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Parkland Encourages Women to Focus on Their Health

In a recent survey, the Alliance for Women’s Health and Prevention found that nearly half (45%) of women in the United States are skipping preventive care appointments for services such as check-ups, cancer screenings and vaccinations, often due to rising medical costs or time constraints. The report also found that social needs contribute to additional disparities in preventive care.

“Women’s Health Month is a great opportunity to remind women to make their health a priority and build positive health habits for life,” said Joseph Chang, MD, Chief Medical Officer at Parkland Health. “The first steps are finding a primary care physician (PCP) and establishing their medical home.”

Dr. Chang said often women prioritize primary care for their children and other family members, but resort to urgent or emergency care when they themselves fall ill.

“Having a primary care doctor not only helps you stay healthy through preventive services, like screening tests and vaccines, they can also provide easy access and referrals to a wide variety of specialists when your condition calls for more focused care,” Dr. Chang explained.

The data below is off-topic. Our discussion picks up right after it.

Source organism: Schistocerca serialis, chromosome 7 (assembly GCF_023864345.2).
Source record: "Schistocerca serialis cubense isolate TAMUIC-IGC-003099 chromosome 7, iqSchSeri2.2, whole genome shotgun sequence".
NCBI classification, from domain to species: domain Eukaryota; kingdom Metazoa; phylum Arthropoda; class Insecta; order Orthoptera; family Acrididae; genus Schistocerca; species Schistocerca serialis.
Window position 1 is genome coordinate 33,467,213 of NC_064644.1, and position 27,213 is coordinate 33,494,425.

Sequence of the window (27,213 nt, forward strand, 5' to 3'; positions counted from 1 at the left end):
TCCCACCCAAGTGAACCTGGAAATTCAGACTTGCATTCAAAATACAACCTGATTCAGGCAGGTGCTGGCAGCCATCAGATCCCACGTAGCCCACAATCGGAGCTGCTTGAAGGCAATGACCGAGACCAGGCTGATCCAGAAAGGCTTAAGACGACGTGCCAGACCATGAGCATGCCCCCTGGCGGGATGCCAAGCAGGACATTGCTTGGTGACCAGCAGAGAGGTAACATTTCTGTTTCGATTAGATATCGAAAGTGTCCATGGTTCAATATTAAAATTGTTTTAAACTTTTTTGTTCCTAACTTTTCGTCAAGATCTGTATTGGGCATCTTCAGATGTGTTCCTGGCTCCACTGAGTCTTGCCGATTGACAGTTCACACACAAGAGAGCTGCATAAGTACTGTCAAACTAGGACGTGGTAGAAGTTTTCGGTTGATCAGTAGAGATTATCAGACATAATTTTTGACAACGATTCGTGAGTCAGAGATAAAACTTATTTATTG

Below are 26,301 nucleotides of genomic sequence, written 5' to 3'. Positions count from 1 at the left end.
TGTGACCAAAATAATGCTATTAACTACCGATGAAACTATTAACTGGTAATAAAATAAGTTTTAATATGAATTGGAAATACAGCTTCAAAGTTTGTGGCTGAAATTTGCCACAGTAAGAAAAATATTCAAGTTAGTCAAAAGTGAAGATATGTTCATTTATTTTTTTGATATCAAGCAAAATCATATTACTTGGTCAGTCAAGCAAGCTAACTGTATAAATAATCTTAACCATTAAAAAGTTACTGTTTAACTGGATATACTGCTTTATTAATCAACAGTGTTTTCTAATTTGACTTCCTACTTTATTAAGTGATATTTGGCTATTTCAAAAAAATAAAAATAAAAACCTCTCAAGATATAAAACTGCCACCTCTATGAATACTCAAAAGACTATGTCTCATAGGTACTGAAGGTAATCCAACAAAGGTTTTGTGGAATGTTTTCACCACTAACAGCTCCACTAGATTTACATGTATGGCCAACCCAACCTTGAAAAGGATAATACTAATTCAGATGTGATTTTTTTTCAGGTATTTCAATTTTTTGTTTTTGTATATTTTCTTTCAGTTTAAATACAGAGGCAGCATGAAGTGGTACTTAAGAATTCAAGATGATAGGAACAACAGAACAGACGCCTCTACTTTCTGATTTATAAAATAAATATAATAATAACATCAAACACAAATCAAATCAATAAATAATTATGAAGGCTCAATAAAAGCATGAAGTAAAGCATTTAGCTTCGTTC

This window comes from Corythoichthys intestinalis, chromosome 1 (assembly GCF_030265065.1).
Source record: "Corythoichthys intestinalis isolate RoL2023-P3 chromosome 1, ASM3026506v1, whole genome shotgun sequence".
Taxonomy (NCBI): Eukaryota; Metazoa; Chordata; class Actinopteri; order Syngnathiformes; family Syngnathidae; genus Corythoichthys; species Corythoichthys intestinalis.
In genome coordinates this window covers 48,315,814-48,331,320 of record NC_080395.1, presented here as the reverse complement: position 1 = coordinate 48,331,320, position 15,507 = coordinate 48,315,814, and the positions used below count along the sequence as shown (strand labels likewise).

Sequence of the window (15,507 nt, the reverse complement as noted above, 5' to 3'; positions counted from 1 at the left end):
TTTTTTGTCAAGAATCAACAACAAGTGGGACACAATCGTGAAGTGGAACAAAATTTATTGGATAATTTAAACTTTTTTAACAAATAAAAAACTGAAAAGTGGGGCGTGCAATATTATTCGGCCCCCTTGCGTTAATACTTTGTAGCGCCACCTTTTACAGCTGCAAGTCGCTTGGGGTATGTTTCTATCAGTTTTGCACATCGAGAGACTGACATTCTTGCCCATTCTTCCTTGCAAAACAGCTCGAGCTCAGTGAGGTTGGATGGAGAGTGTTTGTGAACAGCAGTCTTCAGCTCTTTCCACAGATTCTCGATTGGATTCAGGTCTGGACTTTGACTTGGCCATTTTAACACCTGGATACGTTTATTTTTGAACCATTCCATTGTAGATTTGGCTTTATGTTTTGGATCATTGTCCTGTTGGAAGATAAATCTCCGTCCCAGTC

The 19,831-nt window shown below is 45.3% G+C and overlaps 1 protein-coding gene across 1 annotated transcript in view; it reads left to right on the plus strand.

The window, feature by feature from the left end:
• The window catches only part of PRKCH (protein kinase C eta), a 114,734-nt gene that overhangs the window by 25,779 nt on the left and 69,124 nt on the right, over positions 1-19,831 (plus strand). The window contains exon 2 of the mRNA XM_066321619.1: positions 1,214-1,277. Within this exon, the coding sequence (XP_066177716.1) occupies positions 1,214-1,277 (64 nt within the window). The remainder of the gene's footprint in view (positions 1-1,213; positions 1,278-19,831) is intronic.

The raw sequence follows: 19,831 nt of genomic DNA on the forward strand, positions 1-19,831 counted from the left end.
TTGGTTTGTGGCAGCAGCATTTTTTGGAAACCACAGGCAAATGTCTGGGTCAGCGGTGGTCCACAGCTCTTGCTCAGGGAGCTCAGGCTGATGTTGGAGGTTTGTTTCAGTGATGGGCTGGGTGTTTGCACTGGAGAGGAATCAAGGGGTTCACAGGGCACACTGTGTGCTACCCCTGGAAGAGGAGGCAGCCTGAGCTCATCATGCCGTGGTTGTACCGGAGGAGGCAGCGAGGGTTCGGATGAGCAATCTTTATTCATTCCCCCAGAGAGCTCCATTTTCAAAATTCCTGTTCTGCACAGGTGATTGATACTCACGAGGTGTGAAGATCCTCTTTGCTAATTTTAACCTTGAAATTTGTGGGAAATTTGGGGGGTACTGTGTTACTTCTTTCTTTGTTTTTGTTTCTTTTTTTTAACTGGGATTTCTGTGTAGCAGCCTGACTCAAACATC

It is also important for women to schedule a well-woman visit once a year, he advised. “During this visit your doctor can perform a Pap smear (cervical cancer screening), a physical exam with blood pressure, glucose level and cholesterol panel blood tests, discuss your personal and family history for heart disease, cancer, diabetes, etc., and assess your risk factors to prevent further or future disease.”

Women’s health screening needs can vary based on age, existing conditions and family history. Parkland doctors recommend the following:

  • Women should schedule a primary care physician (PCP) visit in their 20’s to establish baseline care and go over their family history and determine potential health risks.
  • Women in good health between 20 and 40 years of age should visit their PCP every three years.
  • Women in good health over 40 years of age should visit their PCP annually.
  • Women over 40 should receive secondary preventive care via screenings for certain cancers, cardiovascular disease and other age-related conditions such as osteoporosis.
  • Women over 40 should have the choice to start annual breast cancer screening with mammograms. Women should discuss with their doctor the potential benefits of beginning screenings before 40.

“We also want to remind women that what they do every day contributes to their overall health,” Dr. Chang emphasizes.

Women can take steps in their daily lives to improve their health, such as:

  • Exercise for at least 30 minutes daily.
  • Eat a balanced diet, including whole grains, protein and high fiber fruits and vegetables.
  • Prioritizing mental health, including getting enough sleep and managing stress.
  • Stopping tobacco use – including e-cigarettes and smokeless tobacco products.
  • Avoiding alcohol.

For more information on services at Parkland, please visit

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